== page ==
Biodiversity | Subscribe News

Human Noise Has Ripple Effects on Plants

New research shows that birds and other animals change their behavior in response to human noise, such as the din of traffic or the hum of machinery.

Scarlet gilia

A growing body of research shows that birds and other animals change their behavior in response to human noise, such as the din of traffic or the hum of machinery.

But human clamor doesn’t just affect animals. Because many animals also pollinate plants or eat or disperse their seeds, human noise can have ripple effects on plants, too, finds a new study reported in the March 21, 2012, issue of the journal, ‘Proceedings of the Royal Society B’.

In cases where noise has ripple effects on long-lived plants like trees, the consequences could last for decades, even after the source of the noise goes away, says lead author Clinton Francis of the National Science Foundation (NSF) National Evolutionary Synthesis Center in Durham, North Carolina.

In previous studies, Francis and colleagues found that some animals increase in numbers near noisy sites, while others decline. But could animals’ different responses to human noise have indirect effects on plants, too?

To find out, the researchers conducted a series of experiments from 2007 to 2010 in the Bureau of Land Management’s Rattlesnake Canyon Wildlife Area in northwestern New Mexico.

The region is home to thousands of natural gas wells, many of which are coupled with noisy compressors for extracting the gas and transporting it through pipelines. The compressors roar and rumble day and night, every day of the year. The advantage of working in natural gas sites is they allow scientists to study noise and its effects on wildlife without the confounding factors in noisy areas like roadways or cities, such as pollution from artificial light and chemicals, or collisions with cars.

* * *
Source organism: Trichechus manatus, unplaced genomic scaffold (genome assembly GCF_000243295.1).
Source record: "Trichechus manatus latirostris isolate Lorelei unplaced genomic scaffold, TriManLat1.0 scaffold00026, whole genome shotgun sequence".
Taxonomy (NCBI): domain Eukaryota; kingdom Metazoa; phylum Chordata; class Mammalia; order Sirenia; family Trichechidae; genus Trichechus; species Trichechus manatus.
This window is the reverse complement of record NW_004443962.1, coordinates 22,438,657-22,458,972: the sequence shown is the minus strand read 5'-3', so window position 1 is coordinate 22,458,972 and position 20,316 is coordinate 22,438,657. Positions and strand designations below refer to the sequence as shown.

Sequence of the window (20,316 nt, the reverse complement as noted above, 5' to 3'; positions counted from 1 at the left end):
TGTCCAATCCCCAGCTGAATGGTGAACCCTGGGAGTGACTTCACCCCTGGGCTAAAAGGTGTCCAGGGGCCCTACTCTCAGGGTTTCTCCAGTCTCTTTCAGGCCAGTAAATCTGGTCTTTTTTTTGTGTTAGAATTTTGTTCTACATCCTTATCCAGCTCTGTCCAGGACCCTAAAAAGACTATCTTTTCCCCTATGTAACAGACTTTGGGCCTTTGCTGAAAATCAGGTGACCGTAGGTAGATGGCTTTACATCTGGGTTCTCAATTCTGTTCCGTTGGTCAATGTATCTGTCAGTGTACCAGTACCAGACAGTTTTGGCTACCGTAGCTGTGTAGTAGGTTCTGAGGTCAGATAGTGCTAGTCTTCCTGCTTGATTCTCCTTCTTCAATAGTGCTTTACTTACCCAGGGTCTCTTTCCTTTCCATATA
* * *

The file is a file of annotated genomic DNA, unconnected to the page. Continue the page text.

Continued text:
As part of their research, Francis and colleagues first conducted an experiment using patches of artificial plants designed to mimic a common red wildflower in the area called scarlet gilia. Each patch consisted of five artificial plants with three “flowers” each – micro-centrifuge tubes wrapped in red electrical tape – which were filled with a fixed amount of sugar water for nectar. To help in estimating pollen transfer within and between the patches, the researchers also dusted the flowers of one plant per patch with artificial pollen, using a different color for each patch. Din levels at noisy patches were similar to that of a highway heard from 500 meters away, Francis said.

When the researchers compared the number of pollinator visits at noisy and quiet sites, they found that one bird species in particular – the black-chinned hummingbird – made five times more visits to noisy sites than quiet ones.

Black-chinned Hummingbirds

“Black-chinned hummingbirds may prefer noisy sites because another bird species that preys on their nestlings, the western scrub jay, tends to avoid those areas,” Francis said.

Pollen transfer was also more common in the noisy sites. If more hummingbird visits and greater pollen transfer translate to higher seed production for the plants, the results suggest that “hummingbird-pollinated plants such as scarlet gilia may indirectly benefit from noise,” Francis said.




Pages: 1 2

Comments are closed.

A sample text widget

Etiam pulvinar consectetur dolor sed malesuada. Ut convallis euismod dolor nec pretium. Nunc ut tristique massa.

Nam sodales mi vitae dolor ullamcorper et vulputate enim accumsan. Morbi orci magna, tincidunt vitae molestie nec, molestie at mi. Nulla nulla lorem, suscipit in posuere in, interdum non magna.